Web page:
Female surgeon numbers slower to rise

Image caption Women view surgery as a "stereotypically masculine career", the Royal College of Surgeons, Women in Surgery and University of Exeter research found

The reason there are fewer women surgeons than men could be because they think they will be less likely to succeed, research has claimed.

The University of Exeter said the number of women in most specialties has risen substantially but the rise in female surgeons was "more modest".

Statistics from the Royal College of Surgeons (RCS) show only 9% are women.

With a 1% rise every four years, it could take 160 years for equal representation, researchers found.

Changing perceptions

The research, which took two years to complete, included a study of 360 female surgeons and surgical trainees and another of 240 male and female trainees.

The slower rise in female surgeons has previously been attributed to the demanding nature of a surgical career, requiring "sacrifice" and a lower career motivation among women.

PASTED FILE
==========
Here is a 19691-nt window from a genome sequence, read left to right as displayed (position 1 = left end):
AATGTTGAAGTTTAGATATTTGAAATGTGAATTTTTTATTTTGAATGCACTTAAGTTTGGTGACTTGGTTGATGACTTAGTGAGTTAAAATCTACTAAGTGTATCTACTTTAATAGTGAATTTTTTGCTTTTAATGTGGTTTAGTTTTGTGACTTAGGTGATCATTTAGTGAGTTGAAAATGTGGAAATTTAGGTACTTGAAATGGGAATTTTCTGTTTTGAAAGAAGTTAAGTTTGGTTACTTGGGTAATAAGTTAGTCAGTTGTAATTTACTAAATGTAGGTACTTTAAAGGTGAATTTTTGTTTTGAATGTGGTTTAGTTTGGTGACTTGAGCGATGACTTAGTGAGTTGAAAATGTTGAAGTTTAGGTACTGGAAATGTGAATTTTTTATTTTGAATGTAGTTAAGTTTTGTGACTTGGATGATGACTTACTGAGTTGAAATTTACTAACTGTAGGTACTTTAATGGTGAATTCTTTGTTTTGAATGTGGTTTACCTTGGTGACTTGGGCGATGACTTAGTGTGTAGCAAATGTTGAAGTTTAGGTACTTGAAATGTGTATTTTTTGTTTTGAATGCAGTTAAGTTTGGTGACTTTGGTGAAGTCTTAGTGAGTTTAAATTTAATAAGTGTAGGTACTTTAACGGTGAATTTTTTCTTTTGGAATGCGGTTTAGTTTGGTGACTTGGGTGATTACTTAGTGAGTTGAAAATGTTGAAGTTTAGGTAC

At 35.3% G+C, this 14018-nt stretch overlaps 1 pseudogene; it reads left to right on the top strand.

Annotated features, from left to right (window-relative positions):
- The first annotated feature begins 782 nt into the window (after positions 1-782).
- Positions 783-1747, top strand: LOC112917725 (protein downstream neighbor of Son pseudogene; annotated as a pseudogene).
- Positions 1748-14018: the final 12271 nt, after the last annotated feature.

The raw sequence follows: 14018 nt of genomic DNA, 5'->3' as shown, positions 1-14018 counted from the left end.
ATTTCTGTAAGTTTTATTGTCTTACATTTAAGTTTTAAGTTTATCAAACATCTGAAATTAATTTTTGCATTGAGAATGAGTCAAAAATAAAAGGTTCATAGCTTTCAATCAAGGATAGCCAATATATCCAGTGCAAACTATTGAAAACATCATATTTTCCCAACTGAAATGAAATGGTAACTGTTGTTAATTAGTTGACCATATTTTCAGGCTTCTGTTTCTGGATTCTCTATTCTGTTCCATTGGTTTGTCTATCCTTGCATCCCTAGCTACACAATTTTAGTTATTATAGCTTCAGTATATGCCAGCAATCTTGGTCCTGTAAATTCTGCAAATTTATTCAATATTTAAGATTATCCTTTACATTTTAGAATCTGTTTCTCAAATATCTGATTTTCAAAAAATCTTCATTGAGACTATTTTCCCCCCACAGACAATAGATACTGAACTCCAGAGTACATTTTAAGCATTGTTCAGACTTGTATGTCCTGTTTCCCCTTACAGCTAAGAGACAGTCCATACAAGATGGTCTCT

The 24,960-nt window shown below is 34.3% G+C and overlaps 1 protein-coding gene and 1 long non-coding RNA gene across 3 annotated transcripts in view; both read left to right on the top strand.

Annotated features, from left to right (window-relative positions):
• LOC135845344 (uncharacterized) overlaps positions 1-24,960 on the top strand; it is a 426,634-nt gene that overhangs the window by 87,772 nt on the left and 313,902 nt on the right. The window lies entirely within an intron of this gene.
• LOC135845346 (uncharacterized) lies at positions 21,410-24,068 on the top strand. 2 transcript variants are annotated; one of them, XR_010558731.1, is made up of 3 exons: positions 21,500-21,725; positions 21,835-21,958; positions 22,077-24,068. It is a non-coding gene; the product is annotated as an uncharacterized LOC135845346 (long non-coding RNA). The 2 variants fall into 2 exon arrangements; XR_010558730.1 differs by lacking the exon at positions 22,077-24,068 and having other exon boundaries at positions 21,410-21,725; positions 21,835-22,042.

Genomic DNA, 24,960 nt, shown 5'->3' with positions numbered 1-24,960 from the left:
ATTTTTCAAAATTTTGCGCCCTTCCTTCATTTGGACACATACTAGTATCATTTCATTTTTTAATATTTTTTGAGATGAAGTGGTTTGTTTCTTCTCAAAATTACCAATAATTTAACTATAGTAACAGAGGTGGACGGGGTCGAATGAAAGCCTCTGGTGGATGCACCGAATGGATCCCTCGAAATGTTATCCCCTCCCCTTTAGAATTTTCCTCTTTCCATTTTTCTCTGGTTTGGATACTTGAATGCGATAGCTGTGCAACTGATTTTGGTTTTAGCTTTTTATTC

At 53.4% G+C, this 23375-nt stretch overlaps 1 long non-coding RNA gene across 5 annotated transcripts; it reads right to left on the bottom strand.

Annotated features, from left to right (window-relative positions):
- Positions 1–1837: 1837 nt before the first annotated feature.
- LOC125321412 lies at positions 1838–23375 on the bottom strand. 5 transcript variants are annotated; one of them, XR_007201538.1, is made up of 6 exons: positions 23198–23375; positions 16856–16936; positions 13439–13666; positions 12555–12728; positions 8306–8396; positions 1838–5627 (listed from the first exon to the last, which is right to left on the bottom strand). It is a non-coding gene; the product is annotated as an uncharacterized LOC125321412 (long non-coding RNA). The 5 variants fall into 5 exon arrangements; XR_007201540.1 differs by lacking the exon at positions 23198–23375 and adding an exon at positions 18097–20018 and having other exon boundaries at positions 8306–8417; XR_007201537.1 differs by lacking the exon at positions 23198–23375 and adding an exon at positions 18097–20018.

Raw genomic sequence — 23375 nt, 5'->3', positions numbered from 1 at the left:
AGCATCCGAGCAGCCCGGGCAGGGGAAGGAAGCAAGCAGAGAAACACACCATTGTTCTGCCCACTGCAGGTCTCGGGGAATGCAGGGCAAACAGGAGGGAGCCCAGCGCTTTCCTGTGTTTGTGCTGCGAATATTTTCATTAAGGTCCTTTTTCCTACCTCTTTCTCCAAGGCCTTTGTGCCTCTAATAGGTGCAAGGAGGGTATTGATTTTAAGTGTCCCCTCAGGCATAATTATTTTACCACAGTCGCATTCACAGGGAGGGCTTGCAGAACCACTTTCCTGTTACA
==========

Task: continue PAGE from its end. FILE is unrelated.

Helena Wilson, an ear nose and throat surgical consultant at the Royal Devon and Exeter hospital, said: "One of the difficulties I found at an early stage was I didn't have role models.

"More are emerging as time goes by. That's become less of an issue. Do I feel anyone has held me back? No, I have had massive support throughout."

Mrs Wilson said she was working part-time while her three children were still young.

But the research - carried out in collaboration with the RCS and Women in Surgery - suggests the decision not to pursue a career in surgery is not due to a lack of ambition or willingness to work long hours and sacrifice family life.

It suggests it is more likely to be because women will direct their ambition towards careers in which they perceive they are likely to succeed.

It said women see surgery as a "stereotypically masculine career" so are therefore likely to think of a surgical consultant as a man, adding that the perception was likely to be reinforced by actual encounters with surgical consultants who are predominantly male.

The report concluded that the "secret" to attracting more women to surgery was less about changing the career and more about changing women's perceptions that they have what it takes to succeed.

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